Most Western democracies have few or no people serving life sentences, yet in the United States more than 200,000 people are sentenced to such prison terms. Ashley Nellis of The Sentencing Project argues that there is no practical or moral justification for a sentence longer than twenty years, and contends that harsher sentences have been shown to have little effect on crime rates. She takes Town Hall’s stage to share insight from her book The Meaning of Life: The Case for Abolishing Life Sentences—and meets with Steve Herbert, University of Washington Professor of Law, Societies, and Justice, to discuss the flaws in a life-sentence based criminal justice system.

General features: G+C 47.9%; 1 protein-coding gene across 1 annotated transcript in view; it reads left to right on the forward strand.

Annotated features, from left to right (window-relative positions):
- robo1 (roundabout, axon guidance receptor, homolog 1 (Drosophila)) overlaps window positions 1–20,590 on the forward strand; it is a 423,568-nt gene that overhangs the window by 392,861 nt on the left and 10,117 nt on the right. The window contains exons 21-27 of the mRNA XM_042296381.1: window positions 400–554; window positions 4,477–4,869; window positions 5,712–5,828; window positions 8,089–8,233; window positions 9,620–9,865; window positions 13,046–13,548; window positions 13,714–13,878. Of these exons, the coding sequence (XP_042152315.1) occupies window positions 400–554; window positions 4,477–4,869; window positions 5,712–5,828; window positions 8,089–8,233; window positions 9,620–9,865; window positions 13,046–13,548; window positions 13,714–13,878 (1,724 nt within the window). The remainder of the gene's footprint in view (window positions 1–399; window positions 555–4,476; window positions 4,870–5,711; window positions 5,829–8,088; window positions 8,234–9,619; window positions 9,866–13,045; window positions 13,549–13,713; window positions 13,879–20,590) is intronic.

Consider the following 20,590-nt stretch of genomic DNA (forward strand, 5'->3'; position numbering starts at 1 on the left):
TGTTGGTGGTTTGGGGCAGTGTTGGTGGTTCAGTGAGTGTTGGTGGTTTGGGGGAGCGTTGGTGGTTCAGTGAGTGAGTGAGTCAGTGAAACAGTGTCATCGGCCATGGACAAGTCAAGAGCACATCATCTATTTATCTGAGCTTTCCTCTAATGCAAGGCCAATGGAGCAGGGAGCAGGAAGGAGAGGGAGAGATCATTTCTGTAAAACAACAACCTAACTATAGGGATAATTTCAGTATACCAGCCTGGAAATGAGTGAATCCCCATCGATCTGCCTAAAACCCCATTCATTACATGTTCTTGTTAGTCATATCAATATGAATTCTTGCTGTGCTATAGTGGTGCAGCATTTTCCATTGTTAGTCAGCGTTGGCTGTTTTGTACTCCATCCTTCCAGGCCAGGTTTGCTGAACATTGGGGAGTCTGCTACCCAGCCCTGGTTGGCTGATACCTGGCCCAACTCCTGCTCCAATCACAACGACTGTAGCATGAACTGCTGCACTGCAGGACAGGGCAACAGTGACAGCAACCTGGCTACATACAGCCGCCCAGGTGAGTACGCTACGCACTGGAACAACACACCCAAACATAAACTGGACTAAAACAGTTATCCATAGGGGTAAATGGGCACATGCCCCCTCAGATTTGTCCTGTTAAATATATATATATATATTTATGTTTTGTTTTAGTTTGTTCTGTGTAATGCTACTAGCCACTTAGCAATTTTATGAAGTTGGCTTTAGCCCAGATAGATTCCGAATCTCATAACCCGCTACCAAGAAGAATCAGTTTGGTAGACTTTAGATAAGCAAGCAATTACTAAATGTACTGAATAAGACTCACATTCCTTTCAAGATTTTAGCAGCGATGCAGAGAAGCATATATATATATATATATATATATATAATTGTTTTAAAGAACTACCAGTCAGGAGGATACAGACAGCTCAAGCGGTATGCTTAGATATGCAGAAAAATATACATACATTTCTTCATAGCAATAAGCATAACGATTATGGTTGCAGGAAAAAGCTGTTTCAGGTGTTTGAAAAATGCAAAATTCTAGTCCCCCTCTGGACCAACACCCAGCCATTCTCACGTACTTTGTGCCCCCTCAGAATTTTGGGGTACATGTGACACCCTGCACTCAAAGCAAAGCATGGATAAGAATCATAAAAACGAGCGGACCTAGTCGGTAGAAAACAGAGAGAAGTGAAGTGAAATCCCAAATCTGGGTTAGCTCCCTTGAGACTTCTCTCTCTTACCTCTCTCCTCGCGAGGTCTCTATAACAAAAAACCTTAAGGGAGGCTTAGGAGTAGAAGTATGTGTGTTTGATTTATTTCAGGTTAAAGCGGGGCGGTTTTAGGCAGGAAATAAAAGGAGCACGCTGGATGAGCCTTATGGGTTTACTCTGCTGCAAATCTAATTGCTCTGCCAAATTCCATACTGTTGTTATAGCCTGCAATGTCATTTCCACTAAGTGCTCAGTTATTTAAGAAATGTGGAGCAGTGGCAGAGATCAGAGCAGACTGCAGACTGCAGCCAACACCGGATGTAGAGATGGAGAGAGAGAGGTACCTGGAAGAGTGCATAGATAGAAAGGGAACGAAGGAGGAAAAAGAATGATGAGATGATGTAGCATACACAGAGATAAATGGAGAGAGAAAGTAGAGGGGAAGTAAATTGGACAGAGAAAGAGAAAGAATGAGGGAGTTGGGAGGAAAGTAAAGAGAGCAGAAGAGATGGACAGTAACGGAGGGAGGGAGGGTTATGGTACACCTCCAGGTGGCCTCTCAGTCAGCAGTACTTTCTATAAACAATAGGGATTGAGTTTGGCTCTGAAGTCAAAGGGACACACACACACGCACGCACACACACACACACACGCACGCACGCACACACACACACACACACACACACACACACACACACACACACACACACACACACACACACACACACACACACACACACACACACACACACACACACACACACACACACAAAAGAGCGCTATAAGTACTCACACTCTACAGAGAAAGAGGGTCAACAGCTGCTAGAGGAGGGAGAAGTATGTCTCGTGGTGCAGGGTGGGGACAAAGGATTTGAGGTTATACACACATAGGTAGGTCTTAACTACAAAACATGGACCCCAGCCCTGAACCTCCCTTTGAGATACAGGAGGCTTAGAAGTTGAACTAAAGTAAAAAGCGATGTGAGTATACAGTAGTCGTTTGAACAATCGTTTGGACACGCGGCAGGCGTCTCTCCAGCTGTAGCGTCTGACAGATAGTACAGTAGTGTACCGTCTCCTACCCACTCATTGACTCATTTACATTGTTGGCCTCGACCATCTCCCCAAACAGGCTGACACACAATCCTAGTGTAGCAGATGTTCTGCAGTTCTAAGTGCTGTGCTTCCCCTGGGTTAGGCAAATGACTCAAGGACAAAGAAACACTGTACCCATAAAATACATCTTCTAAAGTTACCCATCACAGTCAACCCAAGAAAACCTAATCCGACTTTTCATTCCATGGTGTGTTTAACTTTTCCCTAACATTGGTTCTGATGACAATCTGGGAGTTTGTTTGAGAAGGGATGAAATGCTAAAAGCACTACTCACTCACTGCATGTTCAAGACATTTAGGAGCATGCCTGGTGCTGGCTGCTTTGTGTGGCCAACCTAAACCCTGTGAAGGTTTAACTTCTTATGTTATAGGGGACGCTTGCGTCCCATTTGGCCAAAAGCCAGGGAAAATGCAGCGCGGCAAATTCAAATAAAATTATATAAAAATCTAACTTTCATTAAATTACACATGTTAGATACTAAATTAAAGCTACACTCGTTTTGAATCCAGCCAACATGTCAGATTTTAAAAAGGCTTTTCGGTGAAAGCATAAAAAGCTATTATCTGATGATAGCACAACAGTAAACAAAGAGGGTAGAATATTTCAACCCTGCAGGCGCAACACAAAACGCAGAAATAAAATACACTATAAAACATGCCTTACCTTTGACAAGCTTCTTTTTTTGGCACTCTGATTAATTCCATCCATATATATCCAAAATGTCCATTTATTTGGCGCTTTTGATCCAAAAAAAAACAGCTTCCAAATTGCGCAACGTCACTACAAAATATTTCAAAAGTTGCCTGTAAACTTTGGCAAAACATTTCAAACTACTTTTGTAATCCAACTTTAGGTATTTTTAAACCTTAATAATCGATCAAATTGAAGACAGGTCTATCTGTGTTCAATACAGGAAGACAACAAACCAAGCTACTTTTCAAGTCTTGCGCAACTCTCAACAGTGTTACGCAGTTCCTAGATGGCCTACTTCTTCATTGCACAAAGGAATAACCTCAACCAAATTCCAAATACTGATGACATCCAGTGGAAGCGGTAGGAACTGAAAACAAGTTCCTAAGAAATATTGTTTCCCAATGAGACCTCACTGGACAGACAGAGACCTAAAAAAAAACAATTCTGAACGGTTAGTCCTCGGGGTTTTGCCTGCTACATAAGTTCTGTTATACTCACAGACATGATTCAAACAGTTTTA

Herbert offers his own data-rich portrait of the challenges that a life sentence poses, both to the prisoners and to the staffers charged with caring for them. He shares moving personal profiles of individuals affected by life sentences—collected in his book Too Easy to Keep: Life-Sentenced Prisoners and the Future of Mass Incarceration—demonstrating through extensive interviews that many lifers show remarkable resilience and craft lives of notable purpose. Their conversation is moderated by Katherine Beckett, also of the University of Washington.
Join Nellis, Herbert, and Beckett for an illuminating conversation about the harsh consequences of excessive sentences and the critical need for our nation to consider more humanitarian punishment policies.
Presented by Town Hall Seattle and Seattle University.